I’m Not as Young as I Used to Feel

After motoring through half of America in our Airstream for the past 1 ½ months and reporting travel highlights along the way (http://streamingthruamerica.com),

I’m temporarily suspending the chronological order of my posts to confess that I’m not as young as I used to feel. I’m usually up for a reasonable physical challenge, but I have to admit that today’s climb did not go as easily as I wanted it to.

Yesterday, Leah and I crossed from Taos, New Mexico to Alamosa, Colorado, and settled in at Base Camp Family Campground by midday. After hiking in Taos the past 2 days, we thought we had acclimated nicely to the thinner air (more to be said on that later), but we were feeling our age after our arrival. We took an early siesta in air-conditioned comfort, followed by a 27-mile sprint to the Great Sand Dunes National Park Visitor Center just before it closed.

The park ranger suggested a climb to the top of High Dune (699 feet), but to keep in mind that tomorrow’s high will reach 92o F. He recommended a 9:00 am start time in order to reach the top of the dune by noon, and before the surface temperature exceeds 150o F. The ranger predicted the 2 ½-mile trek should average 2 hours, round trip.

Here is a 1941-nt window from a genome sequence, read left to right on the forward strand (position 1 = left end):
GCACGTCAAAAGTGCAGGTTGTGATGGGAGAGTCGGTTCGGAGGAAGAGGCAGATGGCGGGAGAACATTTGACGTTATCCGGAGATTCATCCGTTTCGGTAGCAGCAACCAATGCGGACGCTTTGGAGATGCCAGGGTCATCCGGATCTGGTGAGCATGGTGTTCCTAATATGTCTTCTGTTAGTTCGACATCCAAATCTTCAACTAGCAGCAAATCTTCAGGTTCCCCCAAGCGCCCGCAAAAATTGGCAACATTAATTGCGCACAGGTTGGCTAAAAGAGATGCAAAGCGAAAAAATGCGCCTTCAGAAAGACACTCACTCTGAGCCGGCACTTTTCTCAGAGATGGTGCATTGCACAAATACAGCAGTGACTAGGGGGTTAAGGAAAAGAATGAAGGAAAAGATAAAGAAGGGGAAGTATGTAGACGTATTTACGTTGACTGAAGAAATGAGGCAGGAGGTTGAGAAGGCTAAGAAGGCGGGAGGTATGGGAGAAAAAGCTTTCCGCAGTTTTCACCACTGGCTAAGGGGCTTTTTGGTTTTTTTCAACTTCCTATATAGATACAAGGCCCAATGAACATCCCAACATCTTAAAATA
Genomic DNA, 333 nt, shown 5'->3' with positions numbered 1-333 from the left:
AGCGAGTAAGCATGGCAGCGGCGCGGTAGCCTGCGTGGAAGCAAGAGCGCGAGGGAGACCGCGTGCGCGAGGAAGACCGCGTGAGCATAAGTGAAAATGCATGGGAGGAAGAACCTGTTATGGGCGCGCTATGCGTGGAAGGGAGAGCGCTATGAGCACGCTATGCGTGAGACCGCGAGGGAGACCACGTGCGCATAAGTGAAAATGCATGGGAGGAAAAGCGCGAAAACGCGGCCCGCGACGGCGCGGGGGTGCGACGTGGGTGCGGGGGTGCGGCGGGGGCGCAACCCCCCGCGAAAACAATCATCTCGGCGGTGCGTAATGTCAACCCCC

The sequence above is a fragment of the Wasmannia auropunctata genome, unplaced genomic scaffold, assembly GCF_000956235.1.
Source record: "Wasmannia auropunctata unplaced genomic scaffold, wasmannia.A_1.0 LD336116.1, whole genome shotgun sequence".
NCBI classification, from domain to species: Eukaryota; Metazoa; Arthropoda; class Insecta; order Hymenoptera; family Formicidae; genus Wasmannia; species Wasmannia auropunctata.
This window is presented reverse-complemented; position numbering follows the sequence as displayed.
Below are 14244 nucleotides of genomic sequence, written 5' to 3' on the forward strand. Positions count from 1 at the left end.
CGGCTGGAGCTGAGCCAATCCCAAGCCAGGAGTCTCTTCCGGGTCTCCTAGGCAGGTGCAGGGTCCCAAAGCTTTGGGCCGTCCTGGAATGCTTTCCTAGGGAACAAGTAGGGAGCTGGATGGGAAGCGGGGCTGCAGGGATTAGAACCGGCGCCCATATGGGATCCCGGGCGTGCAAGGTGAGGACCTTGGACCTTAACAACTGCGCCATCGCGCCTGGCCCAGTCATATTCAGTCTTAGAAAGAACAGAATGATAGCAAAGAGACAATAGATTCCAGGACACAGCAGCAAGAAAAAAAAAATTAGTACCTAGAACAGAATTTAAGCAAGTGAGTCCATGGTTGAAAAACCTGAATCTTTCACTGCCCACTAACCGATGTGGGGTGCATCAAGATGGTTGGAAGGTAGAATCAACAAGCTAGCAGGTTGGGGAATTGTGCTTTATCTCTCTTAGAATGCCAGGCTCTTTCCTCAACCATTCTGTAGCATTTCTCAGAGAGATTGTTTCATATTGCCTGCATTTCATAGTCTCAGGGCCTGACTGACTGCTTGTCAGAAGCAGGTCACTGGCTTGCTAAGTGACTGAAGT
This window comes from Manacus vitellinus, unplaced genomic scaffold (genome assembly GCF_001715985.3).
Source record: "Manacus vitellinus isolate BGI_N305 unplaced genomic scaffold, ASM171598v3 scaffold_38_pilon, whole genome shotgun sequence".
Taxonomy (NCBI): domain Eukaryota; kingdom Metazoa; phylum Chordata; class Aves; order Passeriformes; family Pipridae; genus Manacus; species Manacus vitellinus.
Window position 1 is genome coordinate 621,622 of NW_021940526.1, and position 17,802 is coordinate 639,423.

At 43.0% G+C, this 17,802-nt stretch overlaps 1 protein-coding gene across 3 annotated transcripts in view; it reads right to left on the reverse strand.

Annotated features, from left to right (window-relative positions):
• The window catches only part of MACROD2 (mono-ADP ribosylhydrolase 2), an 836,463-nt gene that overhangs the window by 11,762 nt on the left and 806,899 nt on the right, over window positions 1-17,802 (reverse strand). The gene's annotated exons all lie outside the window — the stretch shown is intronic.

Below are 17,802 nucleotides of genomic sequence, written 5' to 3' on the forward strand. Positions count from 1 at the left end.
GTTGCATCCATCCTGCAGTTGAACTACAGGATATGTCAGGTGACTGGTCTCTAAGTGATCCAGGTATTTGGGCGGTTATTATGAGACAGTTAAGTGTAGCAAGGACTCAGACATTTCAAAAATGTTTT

Since we were already at the park, we decided to have a look around. We found it very refreshing to glide through three inches of snow melt, ebbing and flowing from the Sangre de Cristo Mountains.

Considering it was a Sunday afternoon, and peak traffic was winding down,

there was still plenty of activity around us;

far too many interesting vistas to ignore;

and surprising driftwood sculpture to admire.

We arrived at the Dunes parking lot by 8:45 am the next day, and we were not alone. Many other families were already parked and trekking across the sand flats with sandboards in hand. Canopies and shelters were already sprouting up throughout and within Medano Creek, and kids were romping in the water and shaping wet sand castles.

We surveyed the 10,000 acres of dunes and plotted our course as there are no marked trails, but we followed along the ridgeline like most others.

Looking back gave us some satisfaction, because it reminded us of how far we trudged,